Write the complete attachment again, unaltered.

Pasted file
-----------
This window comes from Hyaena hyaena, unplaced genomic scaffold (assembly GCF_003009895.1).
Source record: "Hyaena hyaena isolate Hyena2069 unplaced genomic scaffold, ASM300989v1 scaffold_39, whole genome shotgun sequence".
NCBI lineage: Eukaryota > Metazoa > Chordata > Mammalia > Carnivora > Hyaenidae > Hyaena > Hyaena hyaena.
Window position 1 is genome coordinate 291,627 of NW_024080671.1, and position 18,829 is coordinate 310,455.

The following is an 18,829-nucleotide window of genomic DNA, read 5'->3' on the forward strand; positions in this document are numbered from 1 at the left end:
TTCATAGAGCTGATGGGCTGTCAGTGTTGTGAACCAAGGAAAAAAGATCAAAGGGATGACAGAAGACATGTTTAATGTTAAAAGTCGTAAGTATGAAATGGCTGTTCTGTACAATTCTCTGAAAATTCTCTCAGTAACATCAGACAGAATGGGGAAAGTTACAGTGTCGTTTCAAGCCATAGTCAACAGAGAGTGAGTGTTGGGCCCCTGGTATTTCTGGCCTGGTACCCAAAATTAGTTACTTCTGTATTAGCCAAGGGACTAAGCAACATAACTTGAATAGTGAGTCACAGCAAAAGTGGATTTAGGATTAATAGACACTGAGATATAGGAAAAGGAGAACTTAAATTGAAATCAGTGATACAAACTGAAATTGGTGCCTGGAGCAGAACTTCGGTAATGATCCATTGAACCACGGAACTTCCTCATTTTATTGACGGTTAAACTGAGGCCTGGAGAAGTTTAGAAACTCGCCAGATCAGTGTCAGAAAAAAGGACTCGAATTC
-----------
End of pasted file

This window comes from Hyaena hyaena, unplaced genomic scaffold (assembly GCF_003009895.1).
Source record: "Hyaena hyaena isolate Hyena2069 unplaced genomic scaffold, ASM300989v1 scaffold_39, whole genome shotgun sequence".
NCBI lineage: Eukaryota > Metazoa > Chordata > Mammalia > Carnivora > Hyaenidae > Hyaena > Hyaena hyaena.
Window position 1 is genome coordinate 291,627 of NW_024080671.1, and position 18,829 is coordinate 310,455.

The following is an 18,829-nucleotide window of genomic DNA, read 5'->3' on the forward strand; positions in this document are numbered from 1 at the left end:
TTCATAGAGCTGATGGGCTGTCAGTGTTGTGAACCAAGGAAAAAAGATCAAAGGGATGACAGAAGACATGTTTAATGTTAAAAGTCGTAAGTATGAAATGGCTGTTCTGTACAATTCTCTGAAAATTCTCTCAGTAACATCAGACAGAATGGGGAAAGTTACAGTGTCGTTTCAAGCCATAGTCAACAGAGAGTGAGTGTTGGGCCCCTGGTATTTCTGGCCTGGTACCCAAAATTAGTTACTTCTGTATTAGCCAAGGGACTAAGCAACATAACTTGAATAGTGAGTCACAGCAAAAGTGGATTTAGGATTAATAGACACTGAGATATAGGAAAAGGAGAACTTAAATTGAAATCAGTGATACAAACTGAAATTGGTGCCTGGAGCAGAACTTCGGTAATGATCCATTGAACCACGGAACTTCCTCATTTTATTGACGGTTAAACTGAGGCCTGGAGAAGTTTAGAAACTCGCCAGATCAGTGTCAGAAAAAAGGACTCGAATTC